Reporter

RECOMMENDATIONS FOR IMPROVING ACCESS TO HOUSING FINANCE IN NIGERIA

 

Housing Microfinance is an interesting innovation appropriate for the Nigerian market. It functions by providing small, short-term loans to match step-by-step housing construction that the lower-income segment can afford. Technical support ensures that people get the best possible housing for their investments.

With a population of over 70 million low-income people and an almost non-existent mortgage market, the opportunity for a housing microfinance business model is evident. Nigeria’s housing finance sector depends on the active participation of both the public and private sectors.

The following recommendations are broken down into issues affecting
(a) Policy and Regulation
(b) Financial Sector
(c) Capacity Building and Knowledge Gap
(d) Housing Sector

POLICY AND REGULATION
Challenges
• Difficulty in procuring consents for transfers, title deeds and very high processing costs.

Recommendations
• State governments should make administrative amendments to the Land Use Act to delegate endorsement of consent to Commissioners. At the national level, a Director of lands should do this
• Simplification of land title registration and revision of procedures and cost structure. Revised fee schedule should be capped at 0.5%. Subsequent land transactions should NOT require Governor’s Consent but mere registration of title
• Policies and programmes should be aimed at the low income segment focusing on assisting them to acquire, build or improve their homes through easy accessibility to land and securing of title documents

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FINANCIAL SECTOR
Challenges
• Lack of access to funds by potential homeowners and PMIs. There also exists absence of synergies for generating construction and mortgage finance
• Low funding base and poor corporate governance of PMIs
• Absence of secondary market
• FMBN’s poor capital base
• High down payment percentages
• Sectoral illiquidity issues
• Inadequate investments by pension funds

Recommendation
• Housing microfinance for the low-income population is critical and resources should be committed to researching and understanding this emerging sector. There should also be concerted technical assistance programs and housing support services to be administered by the government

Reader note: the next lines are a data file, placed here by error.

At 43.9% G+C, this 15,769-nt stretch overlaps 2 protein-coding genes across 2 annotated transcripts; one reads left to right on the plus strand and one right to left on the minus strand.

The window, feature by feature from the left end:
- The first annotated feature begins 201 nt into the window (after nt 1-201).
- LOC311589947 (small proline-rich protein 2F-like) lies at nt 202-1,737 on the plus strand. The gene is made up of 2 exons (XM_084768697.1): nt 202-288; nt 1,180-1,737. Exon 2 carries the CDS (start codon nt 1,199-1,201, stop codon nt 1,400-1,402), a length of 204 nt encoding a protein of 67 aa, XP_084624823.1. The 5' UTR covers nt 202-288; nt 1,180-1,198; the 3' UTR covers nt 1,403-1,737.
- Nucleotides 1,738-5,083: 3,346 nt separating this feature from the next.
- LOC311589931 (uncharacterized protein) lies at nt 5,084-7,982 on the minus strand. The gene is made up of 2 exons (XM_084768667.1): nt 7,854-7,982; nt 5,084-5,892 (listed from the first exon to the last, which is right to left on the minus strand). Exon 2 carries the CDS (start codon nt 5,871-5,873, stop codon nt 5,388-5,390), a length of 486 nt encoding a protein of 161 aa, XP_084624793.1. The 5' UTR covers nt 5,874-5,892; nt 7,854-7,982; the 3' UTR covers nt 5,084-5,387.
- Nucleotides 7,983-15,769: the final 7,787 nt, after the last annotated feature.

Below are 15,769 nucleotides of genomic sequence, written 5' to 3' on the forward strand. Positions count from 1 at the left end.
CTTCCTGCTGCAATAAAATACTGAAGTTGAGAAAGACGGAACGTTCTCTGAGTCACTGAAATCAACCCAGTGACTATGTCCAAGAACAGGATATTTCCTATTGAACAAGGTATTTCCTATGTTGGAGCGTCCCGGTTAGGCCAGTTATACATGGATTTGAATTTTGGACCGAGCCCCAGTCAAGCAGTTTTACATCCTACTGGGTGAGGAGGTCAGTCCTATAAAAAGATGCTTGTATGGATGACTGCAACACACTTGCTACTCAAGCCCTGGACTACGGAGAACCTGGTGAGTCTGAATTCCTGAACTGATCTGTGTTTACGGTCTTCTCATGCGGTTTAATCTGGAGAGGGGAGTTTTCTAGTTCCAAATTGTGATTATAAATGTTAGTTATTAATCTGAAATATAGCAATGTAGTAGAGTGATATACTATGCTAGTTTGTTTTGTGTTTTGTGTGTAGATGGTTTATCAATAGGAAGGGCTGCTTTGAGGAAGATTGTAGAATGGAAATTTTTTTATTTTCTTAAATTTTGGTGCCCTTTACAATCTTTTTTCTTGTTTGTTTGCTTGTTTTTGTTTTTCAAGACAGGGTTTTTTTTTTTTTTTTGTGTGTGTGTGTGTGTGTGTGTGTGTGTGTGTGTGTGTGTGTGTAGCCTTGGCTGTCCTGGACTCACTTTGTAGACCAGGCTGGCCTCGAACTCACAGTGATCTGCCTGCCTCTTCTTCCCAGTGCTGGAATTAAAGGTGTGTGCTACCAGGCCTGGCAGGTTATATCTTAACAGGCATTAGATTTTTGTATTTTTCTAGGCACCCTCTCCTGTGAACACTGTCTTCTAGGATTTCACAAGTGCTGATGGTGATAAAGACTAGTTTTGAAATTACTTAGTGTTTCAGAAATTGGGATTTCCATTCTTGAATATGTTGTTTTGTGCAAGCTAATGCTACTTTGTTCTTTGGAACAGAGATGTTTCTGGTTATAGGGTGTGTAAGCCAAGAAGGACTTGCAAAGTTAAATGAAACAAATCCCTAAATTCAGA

• The CBN should direct PMIs to recapitalize to position them to finance big ticket transactions and to provide long term funding to developers and end users. The CBN should also encourage Mergers and Acquisitions among PMIs.
• Institutionalize a code of corporate governance in the management of PMIs
• CBN should issue a 20-25 year bond in collaboration with the Debt Management Office and use the proceeds to refinance eligible mortgages
• FMBN should be given adequate resources by the government to strengthen its financial and operational capabilities
• Government should provide a form of security to financiers/home buyers, for example securing a percentage of the total amount in case of default through a mortgage insurance scheme. This security should be targeted and removed after a certain period so that the mortgage insurance scheme can operate independent of government. This would help to reduce current down payment percentages required from home buyers.
• Development of liquidity facilities framework for refinancing qualified mortgage assets of Deposit Money Banks and PMIs to fund affordable housing
• Review existing provisions and allocation framework to allow for more participation of Pension funds in long term finance for housing

CAPACITY BUILDING AND KNOWLEDGE
Challenges
• Absence of data
• Lack of trained and skilled housing finance personnel

Recommendations
• The CBN, FMBN, Housing Finance Professionals Association of Nigeria (HoFPAN), CIBN and Mortgage Bankers Association of Nigeria (MBAN) should collaborate to institutionalize training leading to the certification of professionals in the mortgage and housing finance sectors. The National Universities Commission (NUC) should be encouraged to offer courses on housing finance at Universities
• A Real Estate Information Centre that will warehouse data and information on the real estate and housing market should be established. The centre will be the repository of market information on key data in the housing sector
• Capacity development and training for real estate professionals should be done through local and international training programs, seminars, workshops and study visits

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HOUSING SECTOR
Challenges
• Infrastructure challenges
• Affordability and cost issues

Recommendations
• The Federal Government should set up a Housing Infrastructural Development Trust Fund to provide incentives to participating State Governments to induce provision of housing related infrastructure in their states.
• Basic building materials should be given tax and duty relief and government should develop incentives to encourage both the public and private sectors to use indigenous building materials
• State and federal governments should engage housing finance experts to develop viable framework for public private partnership for housing and infrastructure
• Government, developers and financiers should work together and come up with strategies that can make housing affordable especially to the low income segment. Strategies may include granting tax holidays to developers and providing free land to them to reduce the cost of producing houses

KEY CHALLENGES OF ACCESSING HOUSING FINANCE IN NIGERIA